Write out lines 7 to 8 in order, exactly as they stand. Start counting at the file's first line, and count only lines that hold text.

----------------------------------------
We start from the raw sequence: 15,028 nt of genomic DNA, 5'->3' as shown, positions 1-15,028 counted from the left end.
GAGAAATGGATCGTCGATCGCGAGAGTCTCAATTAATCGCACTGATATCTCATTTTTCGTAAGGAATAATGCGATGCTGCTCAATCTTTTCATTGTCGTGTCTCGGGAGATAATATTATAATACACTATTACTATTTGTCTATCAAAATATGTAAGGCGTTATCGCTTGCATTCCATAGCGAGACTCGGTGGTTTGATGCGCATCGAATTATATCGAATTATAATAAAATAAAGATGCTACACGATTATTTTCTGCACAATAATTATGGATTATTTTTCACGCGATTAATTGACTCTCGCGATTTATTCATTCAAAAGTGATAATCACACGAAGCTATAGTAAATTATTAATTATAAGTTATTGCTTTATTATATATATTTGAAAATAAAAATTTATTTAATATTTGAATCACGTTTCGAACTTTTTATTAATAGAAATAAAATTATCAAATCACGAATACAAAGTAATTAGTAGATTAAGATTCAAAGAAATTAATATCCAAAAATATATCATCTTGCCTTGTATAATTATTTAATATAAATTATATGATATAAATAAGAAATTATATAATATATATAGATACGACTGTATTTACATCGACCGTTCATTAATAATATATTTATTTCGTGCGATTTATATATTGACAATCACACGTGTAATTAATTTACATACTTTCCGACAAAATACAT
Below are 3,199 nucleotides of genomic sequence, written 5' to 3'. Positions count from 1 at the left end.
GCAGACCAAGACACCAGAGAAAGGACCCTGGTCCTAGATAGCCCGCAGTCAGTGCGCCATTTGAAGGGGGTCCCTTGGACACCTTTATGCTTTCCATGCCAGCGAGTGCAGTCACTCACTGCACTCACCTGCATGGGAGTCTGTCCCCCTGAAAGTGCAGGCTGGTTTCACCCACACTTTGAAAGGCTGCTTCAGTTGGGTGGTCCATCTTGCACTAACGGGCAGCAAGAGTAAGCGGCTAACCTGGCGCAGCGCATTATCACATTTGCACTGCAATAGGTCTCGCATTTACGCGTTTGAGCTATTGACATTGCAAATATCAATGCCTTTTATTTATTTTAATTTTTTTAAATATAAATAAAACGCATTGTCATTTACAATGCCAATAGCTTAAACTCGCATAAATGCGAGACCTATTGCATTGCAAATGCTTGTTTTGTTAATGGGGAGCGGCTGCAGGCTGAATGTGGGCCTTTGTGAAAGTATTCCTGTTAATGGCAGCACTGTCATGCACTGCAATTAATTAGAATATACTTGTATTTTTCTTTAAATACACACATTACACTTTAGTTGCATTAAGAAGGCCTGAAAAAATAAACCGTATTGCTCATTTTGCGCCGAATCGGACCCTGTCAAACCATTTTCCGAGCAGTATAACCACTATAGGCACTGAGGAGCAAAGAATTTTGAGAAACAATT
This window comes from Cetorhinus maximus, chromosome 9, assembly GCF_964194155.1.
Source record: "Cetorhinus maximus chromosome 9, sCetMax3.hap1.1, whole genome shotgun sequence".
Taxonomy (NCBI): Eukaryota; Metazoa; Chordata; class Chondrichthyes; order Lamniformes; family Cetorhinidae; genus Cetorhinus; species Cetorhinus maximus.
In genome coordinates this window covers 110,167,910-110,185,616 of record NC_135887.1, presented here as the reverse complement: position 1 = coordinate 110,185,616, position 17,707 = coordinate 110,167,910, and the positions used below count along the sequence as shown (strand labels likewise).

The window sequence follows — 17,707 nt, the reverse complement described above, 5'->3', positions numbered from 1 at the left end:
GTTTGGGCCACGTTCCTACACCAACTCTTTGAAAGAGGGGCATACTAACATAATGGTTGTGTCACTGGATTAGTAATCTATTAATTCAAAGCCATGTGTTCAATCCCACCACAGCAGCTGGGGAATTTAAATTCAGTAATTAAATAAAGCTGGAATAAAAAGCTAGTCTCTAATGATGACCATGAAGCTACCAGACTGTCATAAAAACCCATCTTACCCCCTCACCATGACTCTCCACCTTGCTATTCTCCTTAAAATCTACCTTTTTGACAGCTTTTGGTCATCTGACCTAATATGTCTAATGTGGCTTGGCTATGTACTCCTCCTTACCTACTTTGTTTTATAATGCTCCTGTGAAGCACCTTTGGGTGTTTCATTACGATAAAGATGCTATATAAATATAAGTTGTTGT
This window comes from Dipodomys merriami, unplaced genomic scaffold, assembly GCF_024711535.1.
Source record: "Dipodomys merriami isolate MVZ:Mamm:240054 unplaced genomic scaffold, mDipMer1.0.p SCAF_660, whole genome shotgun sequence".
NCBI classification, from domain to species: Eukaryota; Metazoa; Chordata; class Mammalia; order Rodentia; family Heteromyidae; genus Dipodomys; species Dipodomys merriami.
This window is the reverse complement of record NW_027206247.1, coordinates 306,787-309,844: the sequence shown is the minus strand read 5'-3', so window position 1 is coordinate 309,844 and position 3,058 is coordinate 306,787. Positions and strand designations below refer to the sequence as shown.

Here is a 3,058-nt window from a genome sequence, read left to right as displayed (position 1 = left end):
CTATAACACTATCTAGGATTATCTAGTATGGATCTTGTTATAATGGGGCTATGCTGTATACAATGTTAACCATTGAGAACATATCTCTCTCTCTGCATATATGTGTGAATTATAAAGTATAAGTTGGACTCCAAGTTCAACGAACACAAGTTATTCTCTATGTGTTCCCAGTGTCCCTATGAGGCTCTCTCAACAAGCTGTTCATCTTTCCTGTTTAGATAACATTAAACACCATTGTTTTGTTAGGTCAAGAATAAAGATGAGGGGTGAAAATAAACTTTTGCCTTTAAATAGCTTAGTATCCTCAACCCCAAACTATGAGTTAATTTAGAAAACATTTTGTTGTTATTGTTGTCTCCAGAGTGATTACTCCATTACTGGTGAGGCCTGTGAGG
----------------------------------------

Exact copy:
Taxonomy (NCBI): Eukaryota; Metazoa; Chordata; class Chondrichthyes; order Lamniformes; family Cetorhinidae; genus Cetorhinus; species Cetorhinus maximus.
In genome coordinates this window covers 110,167,910-110,185,616 of record NC_135887.1, presented here as the reverse complement: position 1 = coordinate 110,185,616, position 17,707 = coordinate 110,167,910, and the positions used below count along the sequence as shown (strand labels likewise).